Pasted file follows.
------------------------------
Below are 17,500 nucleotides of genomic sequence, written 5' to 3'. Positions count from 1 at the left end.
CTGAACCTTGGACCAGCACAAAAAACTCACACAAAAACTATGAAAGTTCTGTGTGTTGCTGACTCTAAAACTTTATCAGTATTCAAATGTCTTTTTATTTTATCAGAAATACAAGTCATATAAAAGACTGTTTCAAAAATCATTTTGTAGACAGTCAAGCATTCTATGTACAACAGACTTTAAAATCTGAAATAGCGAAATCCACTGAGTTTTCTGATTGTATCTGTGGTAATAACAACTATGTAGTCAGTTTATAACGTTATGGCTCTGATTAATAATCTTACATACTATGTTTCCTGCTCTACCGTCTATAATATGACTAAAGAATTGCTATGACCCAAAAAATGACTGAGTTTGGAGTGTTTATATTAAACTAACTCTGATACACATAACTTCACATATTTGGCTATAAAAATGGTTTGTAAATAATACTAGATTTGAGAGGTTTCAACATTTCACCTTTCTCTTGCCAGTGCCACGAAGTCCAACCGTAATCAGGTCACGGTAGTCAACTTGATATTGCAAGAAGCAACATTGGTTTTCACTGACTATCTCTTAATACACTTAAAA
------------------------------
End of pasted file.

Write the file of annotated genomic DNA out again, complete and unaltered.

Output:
Below are 17,500 nucleotides of genomic sequence, written 5' to 3'. Positions count from 1 at the left end.
CTGAACCTTGGACCAGCACAAAAAACTCACACAAAAACTATGAAAGTTCTGTGTGTTGCTGACTCTAAAACTTTATCAGTATTCAAATGTCTTTTTATTTTATCAGAAATACAAGTCATATAAAAGACTGTTTCAAAAATCATTTTGTAGACAGTCAAGCATTCTATGTACAACAGACTTTAAAATCTGAAATAGCGAAATCCACTGAGTTTTCTGATTGTATCTGTGGTAATAACAACTATGTAGTCAGTTTATAACGTTATGGCTCTGATTAATAATCTTACATACTATGTTTCCTGCTCTACCGTCTATAATATGACTAAAGAATTGCTATGACCCAAAAAATGACTGAGTTTGGAGTGTTTATATTAAACTAACTCTGATACACATAACTTCACATATTTGGCTATAAAAATGGTTTGTAAATAATACTAGATTTGAGAGGTTTCAACATTTCACCTTTCTCTTGCCAGTGCCACGAAGTCCAACCGTAATCAGGTCACGGTAGTCAACTTGATATTGCAAGAAGCAACATTGGTTTTCACTGACTATCTCTTAATACACTTAAAA